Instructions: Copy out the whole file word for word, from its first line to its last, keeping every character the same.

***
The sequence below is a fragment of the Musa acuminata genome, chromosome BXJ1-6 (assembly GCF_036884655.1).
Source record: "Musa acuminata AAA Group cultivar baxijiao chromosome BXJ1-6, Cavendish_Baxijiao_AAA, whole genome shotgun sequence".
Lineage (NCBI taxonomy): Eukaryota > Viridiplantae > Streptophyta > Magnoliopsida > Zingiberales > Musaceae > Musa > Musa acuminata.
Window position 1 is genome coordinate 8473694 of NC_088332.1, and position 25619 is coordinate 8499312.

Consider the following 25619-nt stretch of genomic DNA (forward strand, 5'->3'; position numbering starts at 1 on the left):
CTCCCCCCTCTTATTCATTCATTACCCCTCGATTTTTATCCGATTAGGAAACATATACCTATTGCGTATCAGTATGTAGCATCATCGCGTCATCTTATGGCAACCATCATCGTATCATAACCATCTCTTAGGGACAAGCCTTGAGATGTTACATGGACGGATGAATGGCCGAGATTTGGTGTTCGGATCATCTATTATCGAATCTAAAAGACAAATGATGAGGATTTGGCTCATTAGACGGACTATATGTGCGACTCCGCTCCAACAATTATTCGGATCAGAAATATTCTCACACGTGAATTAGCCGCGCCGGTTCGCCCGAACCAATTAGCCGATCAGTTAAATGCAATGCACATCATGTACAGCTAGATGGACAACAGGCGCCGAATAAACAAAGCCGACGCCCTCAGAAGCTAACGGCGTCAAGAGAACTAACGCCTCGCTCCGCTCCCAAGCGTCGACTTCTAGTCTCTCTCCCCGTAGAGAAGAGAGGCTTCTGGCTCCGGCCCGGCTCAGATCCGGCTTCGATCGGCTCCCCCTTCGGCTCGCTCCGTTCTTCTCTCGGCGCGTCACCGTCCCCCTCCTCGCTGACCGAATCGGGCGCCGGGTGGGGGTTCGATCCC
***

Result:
The sequence below is a fragment of the Musa acuminata genome, chromosome BXJ1-6 (assembly GCF_036884655.1).
Source record: "Musa acuminata AAA Group cultivar baxijiao chromosome BXJ1-6, Cavendish_Baxijiao_AAA, whole genome shotgun sequence".
Lineage (NCBI taxonomy): Eukaryota > Viridiplantae > Streptophyta > Magnoliopsida > Zingiberales > Musaceae > Musa > Musa acuminata.
Window position 1 is genome coordinate 8473694 of NC_088332.1, and position 25619 is coordinate 8499312.

Consider the following 25619-nt stretch of genomic DNA (forward strand, 5'->3'; position numbering starts at 1 on the left):
CTCCCCCCTCTTATTCATTCATTACCCCTCGATTTTTATCCGATTAGGAAACATATACCTATTGCGTATCAGTATGTAGCATCATCGCGTCATCTTATGGCAACCATCATCGTATCATAACCATCTCTTAGGGACAAGCCTTGAGATGTTACATGGACGGATGAATGGCCGAGATTTGGTGTTCGGATCATCTATTATCGAATCTAAAAGACAAATGATGAGGATTTGGCTCATTAGACGGACTATATGTGCGACTCCGCTCCAACAATTATTCGGATCAGAAATATTCTCACACGTGAATTAGCCGCGCCGGTTCGCCCGAACCAATTAGCCGATCAGTTAAATGCAATGCACATCATGTACAGCTAGATGGACAACAGGCGCCGAATAAACAAAGCCGACGCCCTCAGAAGCTAACGGCGTCAAGAGAACTAACGCCTCGCTCCGCTCCCAAGCGTCGACTTCTAGTCTCTCTCCCCGTAGAGAAGAGAGGCTTCTGGCTCCGGCCCGGCTCAGATCCGGCTTCGATCGGCTCCCCCTTCGGCTCGCTCCGTTCTTCTCTCGGCGCGTCACCGTCCCCCTCCTCGCTGACCGAATCGGGCGCCGGGTGGGGGTTCGATCCC